Richly drawn characters in search of a more compelling narrative.

AVIARY

A suspicious fire at a senior residence profoundly affects the elderly denizens and those around them.

The Pheasant Run condo isn’t nearly as grand as it sounds. Cassie McMackin, one of its occupants, is counting pills and contemplating suicide when we meet her. Cassie’s neighbor Viola Six is worried about paying the rent, having lost her savings to a scam promoted by an ex-beau. Down the hall is Leo Uberti, an Italian Jewish artist with a painful past. Hidden in Viola’s basement storage is an abused and bullied 15-year-old, Clayton Spooner. Then there’s Herbie Bonebright, the treacherous new manager of the building, apparently involved in a scheme to oust tenants so Pheasant Run can be converted into a more profitable enterprise. One morning, a fire erupts in Herbie’s apartment. While the blaze is quickly contained, fire inspector Lander Maki thinks it may be arson. Herbie is suddenly nowhere to be found, and Viola Six has vanished too. But this is no geriatric whodunit, and author McNamer is not so concerned with exposing the perp. (When that revelation finally comes, it’s anticlimactic.) She's more interested in the indignities of old age, memory and loss, and what one character calls “the secret of ongoingness.” Much of the writing is quite lyrical, as in the description of Maki’s “beyond-human” sense of smell: “His olfactory sensitivity had become so intimately intertwined with memory that the smell of a remembered presence arrived in tandem with the smell of its absence.” Still, some passages are overwritten, and some plot points seem dubious. The novel also has a bleak undertow, though Maki’s wife, Rhonda, an animal whisperer, exudes eccentric charm and brightens the scenes she’s in. A quasi-happy ending is preceded by many casualties—some of which seem arbitrary.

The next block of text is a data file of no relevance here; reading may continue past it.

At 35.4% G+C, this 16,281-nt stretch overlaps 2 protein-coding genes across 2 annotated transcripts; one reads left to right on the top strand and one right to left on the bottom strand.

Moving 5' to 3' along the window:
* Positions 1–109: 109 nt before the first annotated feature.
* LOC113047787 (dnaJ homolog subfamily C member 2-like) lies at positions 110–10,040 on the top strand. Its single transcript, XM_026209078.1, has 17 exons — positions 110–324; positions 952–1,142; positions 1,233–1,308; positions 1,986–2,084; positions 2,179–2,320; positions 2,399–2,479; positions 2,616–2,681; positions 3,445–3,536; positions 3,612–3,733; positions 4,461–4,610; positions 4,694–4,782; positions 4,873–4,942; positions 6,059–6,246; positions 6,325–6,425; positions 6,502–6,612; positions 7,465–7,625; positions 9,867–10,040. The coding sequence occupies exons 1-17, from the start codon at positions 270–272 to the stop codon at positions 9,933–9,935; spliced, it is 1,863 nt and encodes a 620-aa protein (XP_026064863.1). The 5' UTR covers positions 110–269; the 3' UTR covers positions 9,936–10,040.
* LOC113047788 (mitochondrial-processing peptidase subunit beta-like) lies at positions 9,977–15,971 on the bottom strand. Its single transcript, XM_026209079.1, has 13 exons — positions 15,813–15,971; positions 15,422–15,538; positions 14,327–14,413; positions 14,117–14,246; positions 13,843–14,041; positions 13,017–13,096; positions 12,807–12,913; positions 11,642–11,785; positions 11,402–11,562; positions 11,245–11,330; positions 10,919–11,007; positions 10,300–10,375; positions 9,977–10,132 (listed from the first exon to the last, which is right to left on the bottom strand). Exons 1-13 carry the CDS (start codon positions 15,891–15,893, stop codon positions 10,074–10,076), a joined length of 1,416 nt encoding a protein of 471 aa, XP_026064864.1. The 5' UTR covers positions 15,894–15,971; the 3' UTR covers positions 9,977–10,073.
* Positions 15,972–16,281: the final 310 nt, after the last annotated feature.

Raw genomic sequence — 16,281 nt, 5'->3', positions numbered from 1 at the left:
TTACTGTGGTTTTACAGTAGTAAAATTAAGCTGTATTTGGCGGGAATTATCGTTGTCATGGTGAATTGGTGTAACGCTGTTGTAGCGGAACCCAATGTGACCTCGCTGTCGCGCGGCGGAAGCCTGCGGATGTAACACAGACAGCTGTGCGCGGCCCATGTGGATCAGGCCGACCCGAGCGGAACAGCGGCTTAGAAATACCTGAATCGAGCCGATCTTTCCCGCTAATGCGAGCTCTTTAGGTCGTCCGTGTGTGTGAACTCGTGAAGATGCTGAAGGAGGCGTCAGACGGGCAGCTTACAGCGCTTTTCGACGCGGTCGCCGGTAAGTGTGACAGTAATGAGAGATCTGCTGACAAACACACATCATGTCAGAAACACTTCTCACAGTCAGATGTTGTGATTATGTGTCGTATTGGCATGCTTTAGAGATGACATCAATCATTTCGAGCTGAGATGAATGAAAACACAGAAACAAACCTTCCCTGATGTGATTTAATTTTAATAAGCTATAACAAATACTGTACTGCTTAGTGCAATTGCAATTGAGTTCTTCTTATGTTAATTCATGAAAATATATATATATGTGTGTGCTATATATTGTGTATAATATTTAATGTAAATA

Richly drawn characters in search of a more compelling narrative.

Pub Date: April 13, 2021

ISBN: 978-1-57131-138-2

Page Count: 298

Publisher: Milkweed

Review Posted Online: Dec. 25, 2020

Kirkus Reviews Issue: Jan. 15, 2021

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A tale that’s at once familiar and full of odd and unexpected twists—vintage King, in other words.

FAIRY TALE

Narnia on the Penobscot: a grand, and naturally strange, entertainment from the ever prolific King.

What’s a person to do when sheltering from Covid? In King’s case, write something to entertain himself while reflecting on what was going on in the world outside—ravaged cities, contentious politics, uncertainty. King’s yarn begins in a world that’s recognizably ours, and with a familiar trope: A young woman, out to buy fried chicken, is mashed by a runaway plumber’s van, sending her husband into an alcoholic tailspin and her son into a preadolescent funk, driven “bugfuck” by a father who “was always trying to apologize.” The son makes good by rescuing an elderly neighbor who’s fallen off a ladder, though he protests that the man’s equally elderly German shepherd, Radar, was the true hero. Whatever the case, Mr. Bowditch has an improbable trove of gold in his Bates Motel of a home, and its origin seems to lie in a shed behind the house, one that Mr. Bowditch warns the boy away from: “ ‘Don’t go in there,’ he said. ‘You may in time, but for now don’t even think of it.’ ” It’s not Pennywise who awaits in the underworld behind the shed door, but there’s plenty that’s weird and unexpected, including a woman, Dora, whose “skin was slate gray and her face was cruelly deformed,” and a whole bunch of people—well, sort of people, anyway—who’d like nothing better than to bring their special brand of evil up to our world’s surface. King’s young protagonist, Charlie Reade, is resourceful beyond his years, but it helps that the old dog gains some of its youthful vigor in the depths below. King delivers a more or less traditional fable that includes a knowing nod: “I think I know what you want,” Charlie tells the reader, "and now you have it”—namely, a happy ending but with a suitably sardonic wink.